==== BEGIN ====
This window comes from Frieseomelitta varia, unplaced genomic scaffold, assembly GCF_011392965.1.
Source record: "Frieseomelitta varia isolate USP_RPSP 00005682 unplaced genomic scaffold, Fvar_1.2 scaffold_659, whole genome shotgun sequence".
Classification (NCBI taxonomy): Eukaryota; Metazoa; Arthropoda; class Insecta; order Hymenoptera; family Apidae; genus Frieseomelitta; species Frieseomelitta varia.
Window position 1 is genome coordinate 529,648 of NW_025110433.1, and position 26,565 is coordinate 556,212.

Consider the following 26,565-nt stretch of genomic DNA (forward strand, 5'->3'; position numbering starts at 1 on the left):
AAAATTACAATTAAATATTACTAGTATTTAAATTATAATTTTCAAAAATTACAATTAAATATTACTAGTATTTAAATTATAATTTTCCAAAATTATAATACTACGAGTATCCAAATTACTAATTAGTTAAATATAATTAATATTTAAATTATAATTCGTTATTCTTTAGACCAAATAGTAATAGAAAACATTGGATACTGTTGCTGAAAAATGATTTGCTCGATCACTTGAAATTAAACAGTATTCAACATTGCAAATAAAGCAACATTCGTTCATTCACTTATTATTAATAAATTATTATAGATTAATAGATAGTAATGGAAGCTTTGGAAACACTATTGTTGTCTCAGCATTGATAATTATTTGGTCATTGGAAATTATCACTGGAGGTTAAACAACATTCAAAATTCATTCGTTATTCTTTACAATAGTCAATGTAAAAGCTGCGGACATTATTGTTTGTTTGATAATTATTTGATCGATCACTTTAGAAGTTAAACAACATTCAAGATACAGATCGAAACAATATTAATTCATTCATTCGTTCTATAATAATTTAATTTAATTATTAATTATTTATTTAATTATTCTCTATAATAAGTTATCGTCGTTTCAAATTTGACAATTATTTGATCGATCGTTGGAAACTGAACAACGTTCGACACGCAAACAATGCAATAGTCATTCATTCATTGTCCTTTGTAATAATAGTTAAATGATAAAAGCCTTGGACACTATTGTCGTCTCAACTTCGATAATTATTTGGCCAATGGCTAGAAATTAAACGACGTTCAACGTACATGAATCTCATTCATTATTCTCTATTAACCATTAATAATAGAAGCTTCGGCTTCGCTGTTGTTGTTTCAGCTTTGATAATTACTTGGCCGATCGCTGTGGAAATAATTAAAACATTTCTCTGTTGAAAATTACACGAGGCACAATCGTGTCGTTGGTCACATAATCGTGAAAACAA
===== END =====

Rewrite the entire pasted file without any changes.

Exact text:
This window comes from Frieseomelitta varia, unplaced genomic scaffold, assembly GCF_011392965.1.
Source record: "Frieseomelitta varia isolate USP_RPSP 00005682 unplaced genomic scaffold, Fvar_1.2 scaffold_659, whole genome shotgun sequence".
Classification (NCBI taxonomy): Eukaryota; Metazoa; Arthropoda; class Insecta; order Hymenoptera; family Apidae; genus Frieseomelitta; species Frieseomelitta varia.
Window position 1 is genome coordinate 529,648 of NW_025110433.1, and position 26,565 is coordinate 556,212.

Consider the following 26,565-nt stretch of genomic DNA (forward strand, 5'->3'; position numbering starts at 1 on the left):
AAAATTACAATTAAATATTACTAGTATTTAAATTATAATTTTCAAAAATTACAATTAAATATTACTAGTATTTAAATTATAATTTTCCAAAATTATAATACTACGAGTATCCAAATTACTAATTAGTTAAATATAATTAATATTTAAATTATAATTCGTTATTCTTTAGACCAAATAGTAATAGAAAACATTGGATACTGTTGCTGAAAAATGATTTGCTCGATCACTTGAAATTAAACAGTATTCAACATTGCAAATAAAGCAACATTCGTTCATTCACTTATTATTAATAAATTATTATAGATTAATAGATAGTAATGGAAGCTTTGGAAACACTATTGTTGTCTCAGCATTGATAATTATTTGGTCATTGGAAATTATCACTGGAGGTTAAACAACATTCAAAATTCATTCGTTATTCTTTACAATAGTCAATGTAAAAGCTGCGGACATTATTGTTTGTTTGATAATTATTTGATCGATCACTTTAGAAGTTAAACAACATTCAAGATACAGATCGAAACAATATTAATTCATTCATTCGTTCTATAATAATTTAATTTAATTATTAATTATTTATTTAATTATTCTCTATAATAAGTTATCGTCGTTTCAAATTTGACAATTATTTGATCGATCGTTGGAAACTGAACAACGTTCGACACGCAAACAATGCAATAGTCATTCATTCATTGTCCTTTGTAATAATAGTTAAATGATAAAAGCCTTGGACACTATTGTCGTCTCAACTTCGATAATTATTTGGCCAATGGCTAGAAATTAAACGACGTTCAACGTACATGAATCTCATTCATTATTCTCTATTAACCATTAATAATAGAAGCTTCGGCTTCGCTGTTGTTGTTTCAGCTTTGATAATTACTTGGCCGATCGCTGTGGAAATAATTAAAACATTTCTCTGTTGAAAATTACACGAGGCACAATCGTGTCGTTGGTCACATAATCGTGAAAACAA